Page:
# Help with Statics -- Moment of a Couple

1. Sep 25, 2016

### Frankenstein19

1. The problem statement, all variables and given/known data
This is the problem I'm having problems with.

2. Relevant equations
M=F x r

3. The attempt at a solution

Let me explain what I've been doing with the practice problems before it, because I fear I may have the wrong understanding.

For this exercise I just found the perpendicular distance between the couple vectores and put the vectors in cartersian form, then I used the vector product. I know the solution is right there but this is what I did when doing it on my own and got the same result.

I thught I had managed to do this exercise fairly easily but now its confusing me because I think it is similar to the one I'm having probles with but when I try to apply similar steps I'm not getting the correct result. For this one again I found the perpendicular distances between the couple vectors and then multiplied them to get the moment. I thought I had understood why only some components made couples but now I'm confused with the x components of the 50lb force. I thought that since it was in the same direction as the perpendiclar distance that they didn't make a couple but then I noticed that there's a 1ft perpendicular distance. Perhanps it's because the distance isn't BETWEEN THEM?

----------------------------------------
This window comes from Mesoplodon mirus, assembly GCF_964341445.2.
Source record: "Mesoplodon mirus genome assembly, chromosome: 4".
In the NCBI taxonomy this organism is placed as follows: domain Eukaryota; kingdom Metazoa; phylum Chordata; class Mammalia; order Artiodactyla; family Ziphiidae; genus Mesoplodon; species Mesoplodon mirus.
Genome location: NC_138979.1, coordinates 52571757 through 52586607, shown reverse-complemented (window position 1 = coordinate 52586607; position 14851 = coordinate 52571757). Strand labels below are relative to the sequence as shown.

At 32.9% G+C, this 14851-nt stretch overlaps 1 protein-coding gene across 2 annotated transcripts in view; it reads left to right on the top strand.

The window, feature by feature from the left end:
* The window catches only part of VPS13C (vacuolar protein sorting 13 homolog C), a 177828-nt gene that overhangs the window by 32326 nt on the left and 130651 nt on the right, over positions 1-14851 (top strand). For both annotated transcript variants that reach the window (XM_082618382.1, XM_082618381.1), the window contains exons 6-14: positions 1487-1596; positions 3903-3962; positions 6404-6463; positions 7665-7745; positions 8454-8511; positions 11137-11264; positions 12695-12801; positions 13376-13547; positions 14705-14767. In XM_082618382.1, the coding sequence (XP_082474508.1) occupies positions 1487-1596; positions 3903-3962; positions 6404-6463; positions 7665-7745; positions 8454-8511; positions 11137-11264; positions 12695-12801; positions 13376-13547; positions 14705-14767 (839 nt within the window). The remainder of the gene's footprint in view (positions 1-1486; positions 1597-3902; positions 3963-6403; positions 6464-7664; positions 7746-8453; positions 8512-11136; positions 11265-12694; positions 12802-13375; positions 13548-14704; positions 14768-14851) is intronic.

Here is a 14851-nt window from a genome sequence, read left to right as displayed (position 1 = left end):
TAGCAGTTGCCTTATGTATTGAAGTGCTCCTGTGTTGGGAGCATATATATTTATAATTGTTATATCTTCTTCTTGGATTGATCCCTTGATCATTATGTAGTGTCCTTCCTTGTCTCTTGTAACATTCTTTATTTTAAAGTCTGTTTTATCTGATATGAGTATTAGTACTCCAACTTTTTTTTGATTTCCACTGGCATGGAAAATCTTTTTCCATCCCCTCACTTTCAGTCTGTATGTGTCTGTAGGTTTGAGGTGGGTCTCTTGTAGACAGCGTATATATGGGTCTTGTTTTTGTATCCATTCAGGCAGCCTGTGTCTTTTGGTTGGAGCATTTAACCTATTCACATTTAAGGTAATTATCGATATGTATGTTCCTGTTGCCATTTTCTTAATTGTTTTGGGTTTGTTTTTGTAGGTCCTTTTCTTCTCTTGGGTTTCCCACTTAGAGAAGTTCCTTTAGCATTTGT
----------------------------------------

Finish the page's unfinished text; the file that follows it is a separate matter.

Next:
Again I was able to do this one easy peasy by finding the distance between the vectors and using vector product.

Now back to this one. I separated each force into its components. I THOUGHT the perpendicular distanceof the 5kN forces was 3m and the perp distance of F was 1, but that didn't work out and I'm not getting the result. I saw a solution online

I don't understand why they are using both components and why two components of different vectors, say the x components of the F vector and the x component of the 5kN vector, they have the same distance, WHHYYY? Why can't I apply the same logic as before?

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2. Sep 26, 2016

### PhanthomJay

Yes the magnitude of a couple is force times perpendicular distance, but in your case the perp distance is not readily determined, so it is easier to break up the force into its x and y components. Then the magnitude of a couple is the algebraic sum of the couples of each component. Note in your example that the x component forces also have a perp distance between them because of the 1 m separation. The solution clearly shows this.
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